IV. The court erred in allowing certain evidence concerning petitioner's mental health evaluation contrary to the privilege in the Mental Health and Developmental Disabilities Confidentiality Act (MHDDCA) (Ill. Rev. Stat. 1983, ch. 91 1/2, par. 801 et seq.).

After a review of the record, we conclude that assignment I lacks merit, but numbers II, III and IV warrant extended discussion. Assignment I can be disposed of on fairly obvious grounds.

• 1 Petitioners' contention is that the failure of the Illinois Adoption Act to provide any notice or opportunity to be heard, at the point in time when DCFS decided not to consent to the adoption, deprives them of due process and equal protection rights guaranteed under the United States and Illinois constitutions. Among the elements which make up due process are reasonable notice, an opportunity for a fair hearing and the right to have a court of competent jurisdiction determine the sufficiency of the evidence. (16C C.J.S. Constitutional Law sec. 967 (1985).) We do not see that a violation of constitutional rights is involved in this case. When a statute, such as we have, makes provisions for conditions and procedures to be followed in creating the relationship of a parent and child between persons not so related by nature, followed by a trial of the issue by a court of general jurisdiction at the election of the party aggrieved, with the right of ultimate appeal to the highest court of the State, the requirements for due process of law are discharged.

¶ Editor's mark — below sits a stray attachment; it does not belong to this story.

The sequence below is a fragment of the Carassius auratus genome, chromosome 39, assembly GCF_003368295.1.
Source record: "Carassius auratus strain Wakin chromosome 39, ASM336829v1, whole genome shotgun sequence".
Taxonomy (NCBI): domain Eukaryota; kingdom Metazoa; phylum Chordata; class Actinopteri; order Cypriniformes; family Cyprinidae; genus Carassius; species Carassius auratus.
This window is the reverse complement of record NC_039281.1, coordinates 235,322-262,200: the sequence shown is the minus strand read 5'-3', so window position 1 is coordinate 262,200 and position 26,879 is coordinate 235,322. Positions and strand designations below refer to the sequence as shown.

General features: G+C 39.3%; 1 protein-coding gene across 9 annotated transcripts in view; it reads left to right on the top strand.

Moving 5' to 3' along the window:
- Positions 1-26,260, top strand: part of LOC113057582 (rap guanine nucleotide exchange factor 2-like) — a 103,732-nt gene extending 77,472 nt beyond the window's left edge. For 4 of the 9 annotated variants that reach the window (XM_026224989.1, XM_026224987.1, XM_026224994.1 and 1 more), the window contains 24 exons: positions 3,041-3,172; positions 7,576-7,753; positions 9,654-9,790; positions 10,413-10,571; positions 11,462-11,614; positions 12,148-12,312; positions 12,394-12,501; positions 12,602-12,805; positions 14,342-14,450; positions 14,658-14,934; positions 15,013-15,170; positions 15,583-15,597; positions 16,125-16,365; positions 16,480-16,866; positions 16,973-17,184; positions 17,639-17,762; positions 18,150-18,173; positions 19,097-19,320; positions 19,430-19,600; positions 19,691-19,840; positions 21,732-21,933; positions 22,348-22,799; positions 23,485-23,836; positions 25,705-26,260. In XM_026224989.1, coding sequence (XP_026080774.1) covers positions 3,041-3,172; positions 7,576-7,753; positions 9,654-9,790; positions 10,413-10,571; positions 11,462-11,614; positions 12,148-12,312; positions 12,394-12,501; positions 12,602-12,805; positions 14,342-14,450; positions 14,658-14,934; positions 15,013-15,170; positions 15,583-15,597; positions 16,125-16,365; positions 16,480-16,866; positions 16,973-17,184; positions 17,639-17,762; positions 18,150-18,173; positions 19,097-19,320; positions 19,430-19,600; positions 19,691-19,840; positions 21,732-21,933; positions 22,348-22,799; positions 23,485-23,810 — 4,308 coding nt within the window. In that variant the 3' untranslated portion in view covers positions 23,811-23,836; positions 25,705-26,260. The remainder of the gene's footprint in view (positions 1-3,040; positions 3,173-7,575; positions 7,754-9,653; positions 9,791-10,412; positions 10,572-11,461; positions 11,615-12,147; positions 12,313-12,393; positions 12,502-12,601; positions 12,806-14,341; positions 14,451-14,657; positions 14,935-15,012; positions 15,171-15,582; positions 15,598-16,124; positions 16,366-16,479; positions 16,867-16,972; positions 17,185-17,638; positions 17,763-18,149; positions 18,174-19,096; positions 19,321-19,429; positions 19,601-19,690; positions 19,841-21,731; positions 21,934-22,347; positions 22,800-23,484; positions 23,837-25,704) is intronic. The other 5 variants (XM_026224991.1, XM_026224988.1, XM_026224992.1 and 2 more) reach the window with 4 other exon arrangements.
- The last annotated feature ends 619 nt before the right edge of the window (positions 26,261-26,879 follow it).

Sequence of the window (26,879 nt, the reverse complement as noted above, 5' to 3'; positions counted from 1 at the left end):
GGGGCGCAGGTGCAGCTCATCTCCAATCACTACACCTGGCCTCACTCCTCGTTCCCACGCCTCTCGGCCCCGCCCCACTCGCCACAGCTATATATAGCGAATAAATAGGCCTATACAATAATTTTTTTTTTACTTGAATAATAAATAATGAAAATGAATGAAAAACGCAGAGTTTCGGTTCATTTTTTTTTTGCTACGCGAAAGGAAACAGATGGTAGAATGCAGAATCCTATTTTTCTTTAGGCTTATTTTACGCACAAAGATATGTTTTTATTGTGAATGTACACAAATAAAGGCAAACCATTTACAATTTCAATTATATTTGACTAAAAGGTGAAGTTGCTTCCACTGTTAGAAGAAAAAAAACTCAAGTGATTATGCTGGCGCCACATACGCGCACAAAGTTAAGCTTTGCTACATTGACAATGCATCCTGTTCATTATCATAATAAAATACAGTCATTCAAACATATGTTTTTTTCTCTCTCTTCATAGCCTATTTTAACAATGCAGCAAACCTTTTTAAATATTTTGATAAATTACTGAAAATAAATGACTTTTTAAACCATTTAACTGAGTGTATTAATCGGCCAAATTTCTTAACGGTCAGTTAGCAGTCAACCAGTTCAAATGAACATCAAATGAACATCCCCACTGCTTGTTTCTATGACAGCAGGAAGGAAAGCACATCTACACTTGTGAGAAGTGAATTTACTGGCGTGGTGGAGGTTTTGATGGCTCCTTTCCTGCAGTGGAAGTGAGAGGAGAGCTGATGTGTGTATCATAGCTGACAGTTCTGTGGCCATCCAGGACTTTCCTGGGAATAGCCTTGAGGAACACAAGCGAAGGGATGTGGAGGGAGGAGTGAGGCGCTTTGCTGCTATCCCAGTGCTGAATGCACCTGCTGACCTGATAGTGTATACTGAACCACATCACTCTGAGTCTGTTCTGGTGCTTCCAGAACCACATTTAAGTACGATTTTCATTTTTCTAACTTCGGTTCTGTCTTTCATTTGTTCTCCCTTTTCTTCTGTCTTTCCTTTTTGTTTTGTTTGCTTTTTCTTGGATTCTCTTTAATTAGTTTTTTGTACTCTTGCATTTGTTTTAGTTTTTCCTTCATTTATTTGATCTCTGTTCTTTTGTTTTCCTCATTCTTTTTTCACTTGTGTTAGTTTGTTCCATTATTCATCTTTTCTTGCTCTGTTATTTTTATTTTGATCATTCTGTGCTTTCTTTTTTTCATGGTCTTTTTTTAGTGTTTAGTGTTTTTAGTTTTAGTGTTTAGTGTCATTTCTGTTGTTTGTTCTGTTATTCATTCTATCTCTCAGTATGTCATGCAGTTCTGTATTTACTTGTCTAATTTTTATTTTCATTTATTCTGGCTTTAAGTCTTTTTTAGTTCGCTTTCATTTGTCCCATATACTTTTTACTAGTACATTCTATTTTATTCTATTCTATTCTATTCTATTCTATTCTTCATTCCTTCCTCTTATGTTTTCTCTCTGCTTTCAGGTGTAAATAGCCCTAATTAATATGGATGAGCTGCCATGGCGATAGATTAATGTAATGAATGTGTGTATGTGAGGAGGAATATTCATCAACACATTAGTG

• 2 In measuring petitioners' claim of a denial of equal protection, we again find no violation of constitutional rights. There is hardly a law on the books that does not affect some people differently from others (see San Antonio Independent School District v. Rodriguez (1973), 411 U.S. 1, 36 L.Ed.2d 16, 93 S.Ct. 1278). Under traditional analysis, the equal protection clause does not deny to States the power to treat different classes of persons in different ways, but a classification must be reasonable, not arbitrary, and have a fair and substantial relation to the object of the legislation so that all persons similarly circumstanced shall be treated alike (Reed v. Reed (1971), 404 U.S. 71, 75-76, 30 L.Ed.2d 225, 229, 92 S.Ct. 251, 253-54). A State does not violate the guarantee merely because the classifications made by its laws are imperfect (Dandridge v. Williams (1970), 397 U.S. 471, 485, 25 L.Ed.2d 491, 501, 90 S.Ct. 1153, 1160), and a statutory discrimination will not be set aside if any state of facts reasonably may be believed to justify it (McGowan v. Maryland (1961), 366 U.S. 420, 426, 6 L.Ed.2d 393, 399, 81 S.Ct. 1101, 1105).

• 3 Petitioners here contend they stand in loco parentis as to Stephanie, and as such, should be afforded the same rights to notice which are provided for natural and legally adoptive parents under the Adoption Act. The term "in loco parentis" implies a standing in the place of a parent; one charged fictitiously with parents' rights, duties, and responsibilities. (Reynolds v. United States (D. Kan. 1951), 96 F. Supp. 257, 261.) It is uncontested that for a period of time petitioners took care of the child and then turned the child back over to the natural mother, thus they did not enjoy the rights, nor were they burdened by the obligations of "parents" at the time of the alleged deprivation. In fact, the record is clear the legal party in loco parentis was the agency at the time the consent decision was required to be made. We find no merit to the contention that the failure to ...